While In-Vitro Fertilisation (IVF) remains the most recognised ART procedure, some of the less well-known techniques are Intra-Cytoplasmic Sperm Injection (ICSI), Gamete Intra-Fallopian Transfer (GIFT), Zygote Intra-Fallopian Transfer (ZIFT), and Intrauterine Insemination (IUI).
Dr Matange elucidates: “These technologies are popularly viewed as ‘treatment’ modalities for heterosexual couples who are infertile. However, there is little scientific reason why the technology should not be available to anyone who chooses it.”
What are the two laws all about?
Collectively, the Surrogacy and ART Regulation laws attempt to modulate the medical practice of ART, ban commercial surrogacy (but allow altruistic surrogacy), and ‘safeguard the reproductive rights of women’.
Altruistic surrogacy has been defined as a practice where there is no monetary compensation or remuneration offered to the surrogate mother beyond ‘the medical expenses incurred on the surrogate and the insurance coverage for the surrogate’.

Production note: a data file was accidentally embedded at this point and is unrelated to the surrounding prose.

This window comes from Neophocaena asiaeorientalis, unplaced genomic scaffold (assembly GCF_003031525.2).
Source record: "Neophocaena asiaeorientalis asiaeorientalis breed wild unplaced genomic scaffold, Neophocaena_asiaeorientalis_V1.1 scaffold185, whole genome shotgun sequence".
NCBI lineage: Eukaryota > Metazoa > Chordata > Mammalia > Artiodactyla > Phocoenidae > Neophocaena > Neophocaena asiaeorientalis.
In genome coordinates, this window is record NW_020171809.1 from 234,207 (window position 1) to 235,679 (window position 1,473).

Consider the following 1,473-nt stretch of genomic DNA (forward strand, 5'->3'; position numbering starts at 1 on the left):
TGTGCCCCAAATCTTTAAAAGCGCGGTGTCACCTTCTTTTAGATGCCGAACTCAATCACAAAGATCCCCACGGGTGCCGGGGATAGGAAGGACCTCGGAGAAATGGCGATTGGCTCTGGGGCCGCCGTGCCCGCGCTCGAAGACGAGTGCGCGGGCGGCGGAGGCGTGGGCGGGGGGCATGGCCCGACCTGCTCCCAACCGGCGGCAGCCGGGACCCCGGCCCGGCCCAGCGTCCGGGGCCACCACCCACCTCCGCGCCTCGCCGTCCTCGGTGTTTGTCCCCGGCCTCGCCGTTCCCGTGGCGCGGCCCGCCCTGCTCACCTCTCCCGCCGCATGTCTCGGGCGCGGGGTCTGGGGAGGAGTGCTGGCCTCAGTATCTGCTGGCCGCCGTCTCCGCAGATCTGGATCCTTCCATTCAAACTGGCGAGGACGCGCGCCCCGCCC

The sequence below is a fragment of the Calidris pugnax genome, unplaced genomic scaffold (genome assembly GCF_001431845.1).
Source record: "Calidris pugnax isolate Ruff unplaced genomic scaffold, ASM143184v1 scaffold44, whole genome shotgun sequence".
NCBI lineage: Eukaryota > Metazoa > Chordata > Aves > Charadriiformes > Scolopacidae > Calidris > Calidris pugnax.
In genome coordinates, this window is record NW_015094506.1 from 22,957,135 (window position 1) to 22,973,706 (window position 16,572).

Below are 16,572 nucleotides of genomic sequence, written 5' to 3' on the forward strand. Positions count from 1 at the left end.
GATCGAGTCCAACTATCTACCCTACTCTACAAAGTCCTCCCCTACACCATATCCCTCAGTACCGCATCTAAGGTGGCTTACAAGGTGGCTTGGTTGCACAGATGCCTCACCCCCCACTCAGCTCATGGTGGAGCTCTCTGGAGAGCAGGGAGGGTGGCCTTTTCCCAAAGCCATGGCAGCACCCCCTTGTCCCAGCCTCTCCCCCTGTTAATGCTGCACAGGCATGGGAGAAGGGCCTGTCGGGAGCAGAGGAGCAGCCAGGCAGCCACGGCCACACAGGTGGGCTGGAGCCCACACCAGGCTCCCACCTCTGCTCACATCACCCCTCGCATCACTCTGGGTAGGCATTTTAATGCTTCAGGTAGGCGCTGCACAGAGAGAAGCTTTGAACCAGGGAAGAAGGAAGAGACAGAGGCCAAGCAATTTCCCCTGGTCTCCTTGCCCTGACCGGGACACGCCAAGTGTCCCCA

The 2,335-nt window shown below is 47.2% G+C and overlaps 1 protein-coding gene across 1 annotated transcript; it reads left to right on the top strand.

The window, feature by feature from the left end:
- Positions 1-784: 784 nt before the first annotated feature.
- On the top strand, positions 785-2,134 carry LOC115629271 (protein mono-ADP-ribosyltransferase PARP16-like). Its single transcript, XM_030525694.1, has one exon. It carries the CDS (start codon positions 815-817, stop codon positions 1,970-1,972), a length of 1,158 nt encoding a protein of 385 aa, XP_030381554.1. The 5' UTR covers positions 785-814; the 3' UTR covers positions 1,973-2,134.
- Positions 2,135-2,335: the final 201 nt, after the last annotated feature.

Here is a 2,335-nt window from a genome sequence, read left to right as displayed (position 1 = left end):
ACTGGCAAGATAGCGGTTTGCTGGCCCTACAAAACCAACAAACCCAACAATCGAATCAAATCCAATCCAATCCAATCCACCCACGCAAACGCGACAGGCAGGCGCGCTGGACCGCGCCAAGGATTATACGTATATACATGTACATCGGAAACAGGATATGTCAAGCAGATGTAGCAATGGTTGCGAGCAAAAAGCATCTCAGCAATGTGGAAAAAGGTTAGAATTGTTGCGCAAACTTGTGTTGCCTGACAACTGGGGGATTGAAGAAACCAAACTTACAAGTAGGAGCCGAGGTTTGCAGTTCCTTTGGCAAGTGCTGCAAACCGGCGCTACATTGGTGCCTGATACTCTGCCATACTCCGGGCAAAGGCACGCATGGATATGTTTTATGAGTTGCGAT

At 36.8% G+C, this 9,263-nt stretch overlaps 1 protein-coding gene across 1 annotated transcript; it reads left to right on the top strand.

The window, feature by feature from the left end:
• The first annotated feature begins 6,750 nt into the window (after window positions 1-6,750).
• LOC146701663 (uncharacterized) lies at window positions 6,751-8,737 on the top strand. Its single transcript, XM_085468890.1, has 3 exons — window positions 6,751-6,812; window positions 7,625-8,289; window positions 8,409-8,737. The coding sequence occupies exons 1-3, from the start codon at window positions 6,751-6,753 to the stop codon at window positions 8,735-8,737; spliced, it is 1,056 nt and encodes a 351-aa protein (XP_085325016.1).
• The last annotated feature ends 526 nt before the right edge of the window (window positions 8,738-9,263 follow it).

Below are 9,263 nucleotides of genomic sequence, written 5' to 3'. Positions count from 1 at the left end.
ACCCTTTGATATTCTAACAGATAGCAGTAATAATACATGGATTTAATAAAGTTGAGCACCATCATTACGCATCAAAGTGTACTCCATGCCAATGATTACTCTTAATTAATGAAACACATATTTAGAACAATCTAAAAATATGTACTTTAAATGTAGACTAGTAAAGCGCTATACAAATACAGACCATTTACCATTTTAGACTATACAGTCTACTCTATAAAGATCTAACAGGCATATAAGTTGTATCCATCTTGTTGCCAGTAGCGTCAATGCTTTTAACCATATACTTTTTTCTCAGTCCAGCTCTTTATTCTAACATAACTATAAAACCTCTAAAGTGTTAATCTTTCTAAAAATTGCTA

As per the surrogacy law, only an ‘intending couple’ - a married, heterosexual, infertile couple of 5 years (the husband between 26 to 55 years of age, and the wife between 23 to 50) with no prior children can receive the eligibility certificate to avail the benefit of this altruistic surrogacy.
The same Act also mandates that only a married woman (between the age of 25 to 35) with a child of her own can be a ‘surrogate’ mother, but no more than once in her lifetime.
And as per the ART Act, only a ‘commissioning couple’ - also a married, heterosexual, infertile couple - or a woman above the age of 21 can avail the services provided by ART.
The Acts further provide for setting up a National Board that will act as the Union government’s advisor on all matters relating to ART and surrogacy, will formulate a ‘code of conduct’ which all fertility clinics and their employees must comply with, and monitor the State Boards in the discharge of their duties. The Board will be assisted by a National Registry that will maintain a ‘central database’ containing information of all fertility clinics and banks, the services they provide, and the outcome of these services.